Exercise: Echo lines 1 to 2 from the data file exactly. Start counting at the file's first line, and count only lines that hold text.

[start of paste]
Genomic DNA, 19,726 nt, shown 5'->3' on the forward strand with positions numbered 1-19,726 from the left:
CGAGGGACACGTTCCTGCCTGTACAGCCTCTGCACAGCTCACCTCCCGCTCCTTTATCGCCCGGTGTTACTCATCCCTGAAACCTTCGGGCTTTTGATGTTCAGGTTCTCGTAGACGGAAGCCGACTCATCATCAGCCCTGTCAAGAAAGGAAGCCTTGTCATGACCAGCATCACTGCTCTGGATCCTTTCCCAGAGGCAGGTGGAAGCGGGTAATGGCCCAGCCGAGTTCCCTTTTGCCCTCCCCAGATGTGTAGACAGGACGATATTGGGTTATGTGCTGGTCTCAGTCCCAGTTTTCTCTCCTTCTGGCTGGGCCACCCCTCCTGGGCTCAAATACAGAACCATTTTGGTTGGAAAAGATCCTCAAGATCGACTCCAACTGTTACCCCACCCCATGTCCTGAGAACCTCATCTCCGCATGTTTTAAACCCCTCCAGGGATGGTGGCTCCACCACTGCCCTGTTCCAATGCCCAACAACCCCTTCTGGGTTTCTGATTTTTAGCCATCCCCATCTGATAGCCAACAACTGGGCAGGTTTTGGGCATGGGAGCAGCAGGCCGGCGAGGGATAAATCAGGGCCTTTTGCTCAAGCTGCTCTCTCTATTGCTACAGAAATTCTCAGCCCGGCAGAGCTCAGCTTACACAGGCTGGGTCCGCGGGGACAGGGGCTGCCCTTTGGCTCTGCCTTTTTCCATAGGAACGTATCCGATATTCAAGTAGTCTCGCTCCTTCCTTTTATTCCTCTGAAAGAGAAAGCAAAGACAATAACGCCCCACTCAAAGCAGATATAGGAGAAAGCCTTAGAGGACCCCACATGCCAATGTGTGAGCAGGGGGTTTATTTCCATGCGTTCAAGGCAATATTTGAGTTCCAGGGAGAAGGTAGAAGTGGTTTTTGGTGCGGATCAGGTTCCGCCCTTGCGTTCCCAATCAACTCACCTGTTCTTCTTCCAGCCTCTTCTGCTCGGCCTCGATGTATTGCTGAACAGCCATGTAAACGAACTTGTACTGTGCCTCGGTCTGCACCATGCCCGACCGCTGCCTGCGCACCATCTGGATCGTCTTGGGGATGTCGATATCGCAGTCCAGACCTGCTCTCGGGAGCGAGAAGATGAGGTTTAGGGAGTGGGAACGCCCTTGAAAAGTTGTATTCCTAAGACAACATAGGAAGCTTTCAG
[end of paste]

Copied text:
Genomic DNA, 19,726 nt, shown 5'->3' on the forward strand with positions numbered 1-19,726 from the left:
CGAGGGACACGTTCCTGCCTGTACAGCCTCTGCACAGCTCACCTCCCGCTCCTTTATCGCCCGGTGTTACTCATCCCTGAAACCTTCGGGCTTTTGATGTTCAGGTTCTCGTAGACGGAAGCCGACTCATCATCAGCCCTGTCAAGAAAGGAAGCCTTGTCATGACCAGCATCACTGCTCTGGATCCTTTCCCAGAGGCAGGTGGAAGCGGGTAATGGCCCAGCCGAGTTCCCTTTTGCCCTCCCCAGATGTGTAGACAGGACGATATTGGGTTATGTGCTGGTCTCAGTCCCAGTTTTCTCTCCTTCTGGCTGGGCCACCCCTCCTGGGCTCAAATACAGAACCATTTTGGTTGGAAAAGATCCTCAAGATCGACTCCAACTGTTACCCCACCCCATGTCCTGAGAACCTCATCTCCGCATGTTTTAAACCCCTCCAGGGATGGTGGCTCCACCACTGCCCTGTTCCAATGCCCAACAACCCCTTCTGGGTTTCTGATTTTTAGCCATCCCCATCTGATAGCCAACAACTGGGCAGGTTTTGGGCATGGGAGCAGCAGGCCGGCGAGGGATAAATCAGGGCCTTTTGCTCAAGCTGCTCTCTCTATTGCTACAGAAATTCTCAGCCCGGCAGAGCTCAGCTTACACAGGCTGGGTCCGCGGGGACAGGGGCTGCCCTTTGGCTCTGCCTTTTTCCATAGGAACGTATCCGATATTCAAGTAGTCTCGCTCCTTCCTTTTATTCCTCTGAAAGAGAAAGCAAAGACAATAACGCCCCACTCAAAGCAGATATAGGAGAAAGCCTTAGAGGACCCCACATGCCAATGTGTGAGCAGGGGGTTTATTTCCATGCGTTCAAGGCAATATTTGAGTTCCAGGGAGAAGGTAGAAGTGGTTTTTGGTGCGGATCAGGTTCCGCCCTTGCGTTCCCAATCAACTCACCTGTTCTTCTTCCAGCCTCTTCTGCTCGGCCTCGATGTATTGCTGAACAGCCATGTAAACGAACTTGTACTGTGCCTCGGTCTGCACCATGCCCGACCGCTGCCTGCGCACCATCTGGATCGTCTTGGGGATGTCGATATCGCAGTCCAGACCTGCTCTCGGGAGCGAGAAGATGAGGTTTAGGGAGTGGGAACGCCCTTGAAAAGTTGTATTCCTAAGACAACATAGGAAGCTTTCAG